The appellant suffered a partial loss of vision in his right eye after being struck by a piece of metal. At the time of his injury, the appellant was covered by a policy of accidental death and dismemberment insurance issued to his employer by the appellee insurer. This policy provided for payment of benefits in the event of "total and irrecoverable loss of sight" in an eye. The insurer declined to pay such benefits to the appellant on the ground that he had not suffered a total loss of sight in the affected eye, prompting him to file the present action. He filed this appeal from the grant of the insurer's motion for summary judgment. Held:
In State Farm &c. Ins. Co. v. Sewell, 223 Ga. 31 (153 SE2d 432) (1967)
, the Georgia Supreme Court construed policy language similar to that contained in the subject insurance policy and concluded that it unambiguously restricted coverage to those instances where no eyesight remained in the affected eye after the injury. Id. at p. 32. "The policy of appellate courts is to enforce strictly an insurance contract in accordance with its unambiguous terms, even in those instances where the court's sympathy may avowedly rest with an unfortunate claimant where recovery is precluded by that strictness of policy." Executive Auto Leasing v. Guaranty &c. Ins. Co., 170 Ga. App. 860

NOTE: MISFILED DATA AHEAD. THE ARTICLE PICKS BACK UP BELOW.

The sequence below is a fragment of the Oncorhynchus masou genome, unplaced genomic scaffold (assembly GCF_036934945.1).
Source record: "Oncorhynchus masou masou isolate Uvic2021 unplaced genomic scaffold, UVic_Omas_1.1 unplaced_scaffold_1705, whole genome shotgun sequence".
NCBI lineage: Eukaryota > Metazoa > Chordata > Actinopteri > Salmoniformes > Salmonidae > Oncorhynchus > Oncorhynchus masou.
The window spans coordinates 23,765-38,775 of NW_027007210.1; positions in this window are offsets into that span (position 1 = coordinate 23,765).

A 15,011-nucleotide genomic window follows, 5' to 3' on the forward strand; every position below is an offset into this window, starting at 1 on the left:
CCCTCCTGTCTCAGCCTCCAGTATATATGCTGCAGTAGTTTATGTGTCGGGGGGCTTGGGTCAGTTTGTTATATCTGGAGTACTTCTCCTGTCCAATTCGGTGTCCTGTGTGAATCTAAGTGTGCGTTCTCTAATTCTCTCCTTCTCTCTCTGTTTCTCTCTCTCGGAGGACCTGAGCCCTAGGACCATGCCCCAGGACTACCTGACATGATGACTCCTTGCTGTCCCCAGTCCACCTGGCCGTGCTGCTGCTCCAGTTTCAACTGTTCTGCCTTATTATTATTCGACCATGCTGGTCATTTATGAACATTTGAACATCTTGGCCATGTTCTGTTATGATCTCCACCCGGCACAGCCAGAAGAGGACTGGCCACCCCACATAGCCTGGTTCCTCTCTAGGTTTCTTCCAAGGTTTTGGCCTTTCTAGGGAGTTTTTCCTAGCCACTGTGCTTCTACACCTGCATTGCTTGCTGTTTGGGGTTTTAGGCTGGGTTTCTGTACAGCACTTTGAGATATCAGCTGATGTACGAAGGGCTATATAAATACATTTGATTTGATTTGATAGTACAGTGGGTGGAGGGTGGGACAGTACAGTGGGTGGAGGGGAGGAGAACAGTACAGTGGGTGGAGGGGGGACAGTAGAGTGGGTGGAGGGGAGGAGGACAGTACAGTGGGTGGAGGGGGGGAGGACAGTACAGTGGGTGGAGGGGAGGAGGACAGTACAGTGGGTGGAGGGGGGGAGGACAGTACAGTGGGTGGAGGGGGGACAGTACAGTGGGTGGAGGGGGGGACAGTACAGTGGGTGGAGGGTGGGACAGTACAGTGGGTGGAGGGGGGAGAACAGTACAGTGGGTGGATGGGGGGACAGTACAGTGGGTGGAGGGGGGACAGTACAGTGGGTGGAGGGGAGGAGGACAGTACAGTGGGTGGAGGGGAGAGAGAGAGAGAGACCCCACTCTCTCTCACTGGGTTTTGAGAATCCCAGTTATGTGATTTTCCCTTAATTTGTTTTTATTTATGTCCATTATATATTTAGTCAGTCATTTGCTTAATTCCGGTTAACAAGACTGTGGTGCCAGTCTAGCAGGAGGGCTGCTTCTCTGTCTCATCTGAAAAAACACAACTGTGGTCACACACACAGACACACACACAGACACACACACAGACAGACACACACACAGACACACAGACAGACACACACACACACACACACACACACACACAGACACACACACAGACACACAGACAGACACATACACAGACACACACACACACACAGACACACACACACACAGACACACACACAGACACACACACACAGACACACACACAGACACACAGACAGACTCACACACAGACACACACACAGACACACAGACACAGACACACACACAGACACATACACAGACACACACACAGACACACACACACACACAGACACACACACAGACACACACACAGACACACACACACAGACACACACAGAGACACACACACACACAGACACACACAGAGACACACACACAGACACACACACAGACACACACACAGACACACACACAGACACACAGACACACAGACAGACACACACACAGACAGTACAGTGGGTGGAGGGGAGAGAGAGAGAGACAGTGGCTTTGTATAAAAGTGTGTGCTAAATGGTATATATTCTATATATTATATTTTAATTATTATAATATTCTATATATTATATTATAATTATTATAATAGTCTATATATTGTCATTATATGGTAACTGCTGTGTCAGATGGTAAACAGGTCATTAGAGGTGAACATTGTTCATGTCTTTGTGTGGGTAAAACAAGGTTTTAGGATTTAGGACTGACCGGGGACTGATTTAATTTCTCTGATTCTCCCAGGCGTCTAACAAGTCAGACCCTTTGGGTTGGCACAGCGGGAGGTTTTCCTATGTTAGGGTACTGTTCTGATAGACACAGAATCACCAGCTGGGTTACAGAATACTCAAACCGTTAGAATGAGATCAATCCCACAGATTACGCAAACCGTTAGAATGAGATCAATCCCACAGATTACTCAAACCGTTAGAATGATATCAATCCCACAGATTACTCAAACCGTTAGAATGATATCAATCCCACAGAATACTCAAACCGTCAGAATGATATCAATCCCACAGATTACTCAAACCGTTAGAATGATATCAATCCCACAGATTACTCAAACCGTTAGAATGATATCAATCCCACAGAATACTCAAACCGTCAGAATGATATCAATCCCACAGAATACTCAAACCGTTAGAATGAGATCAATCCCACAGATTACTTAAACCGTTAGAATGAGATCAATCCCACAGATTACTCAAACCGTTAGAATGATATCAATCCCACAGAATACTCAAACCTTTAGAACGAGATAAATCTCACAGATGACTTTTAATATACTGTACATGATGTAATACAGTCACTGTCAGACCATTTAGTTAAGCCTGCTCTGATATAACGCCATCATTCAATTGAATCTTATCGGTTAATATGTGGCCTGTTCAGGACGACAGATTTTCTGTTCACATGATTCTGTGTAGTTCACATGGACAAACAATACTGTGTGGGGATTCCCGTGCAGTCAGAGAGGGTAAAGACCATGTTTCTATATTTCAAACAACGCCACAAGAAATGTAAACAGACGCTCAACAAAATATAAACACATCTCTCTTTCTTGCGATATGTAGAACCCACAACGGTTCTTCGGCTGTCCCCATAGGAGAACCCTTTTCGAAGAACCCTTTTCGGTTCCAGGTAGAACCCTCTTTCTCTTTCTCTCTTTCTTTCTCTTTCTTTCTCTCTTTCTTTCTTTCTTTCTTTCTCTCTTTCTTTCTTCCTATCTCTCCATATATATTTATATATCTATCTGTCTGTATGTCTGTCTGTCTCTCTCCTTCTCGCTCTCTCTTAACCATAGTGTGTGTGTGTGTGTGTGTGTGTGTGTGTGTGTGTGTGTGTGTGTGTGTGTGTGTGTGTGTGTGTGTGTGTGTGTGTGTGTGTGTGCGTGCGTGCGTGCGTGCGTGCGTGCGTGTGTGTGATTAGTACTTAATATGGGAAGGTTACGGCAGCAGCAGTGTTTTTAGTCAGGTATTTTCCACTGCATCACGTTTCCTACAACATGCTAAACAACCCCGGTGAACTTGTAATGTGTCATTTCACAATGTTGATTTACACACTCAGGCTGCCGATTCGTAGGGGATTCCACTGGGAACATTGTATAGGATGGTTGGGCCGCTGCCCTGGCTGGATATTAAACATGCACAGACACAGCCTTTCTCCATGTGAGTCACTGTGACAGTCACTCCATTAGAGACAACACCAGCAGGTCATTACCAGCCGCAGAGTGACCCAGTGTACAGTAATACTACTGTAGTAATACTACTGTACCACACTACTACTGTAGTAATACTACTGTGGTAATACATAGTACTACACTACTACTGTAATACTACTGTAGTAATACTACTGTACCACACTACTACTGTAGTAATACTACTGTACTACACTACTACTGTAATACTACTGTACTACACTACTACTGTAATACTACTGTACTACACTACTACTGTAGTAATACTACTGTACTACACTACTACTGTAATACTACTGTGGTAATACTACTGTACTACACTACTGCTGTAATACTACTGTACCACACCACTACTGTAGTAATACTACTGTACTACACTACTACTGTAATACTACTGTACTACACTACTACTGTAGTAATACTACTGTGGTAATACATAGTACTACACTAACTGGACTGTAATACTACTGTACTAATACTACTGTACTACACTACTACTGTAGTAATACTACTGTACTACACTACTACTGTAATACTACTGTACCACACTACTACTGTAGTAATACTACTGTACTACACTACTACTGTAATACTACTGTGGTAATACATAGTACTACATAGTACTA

, 863 (318 SE2d 733
The appellant's ophthamologist testified that the appellant had corrected vision in his right eye in the range of 20/50, that he could see and read with that eye even without correction, and that he was able to return to work. "This evidence, in effect, was that plaintiff had not suffered an irrecoverable loss of the entire sight" in his injured eye. Smith v. Great American Life Ins. Co., 125 Ga. App. 587
, 588 (188 SE2d 439
) (1972). It follows that the trial court did not err in granting summary judgment to the appellee.
Lamar C. Walter, Megan C. Devorsey, for appellee.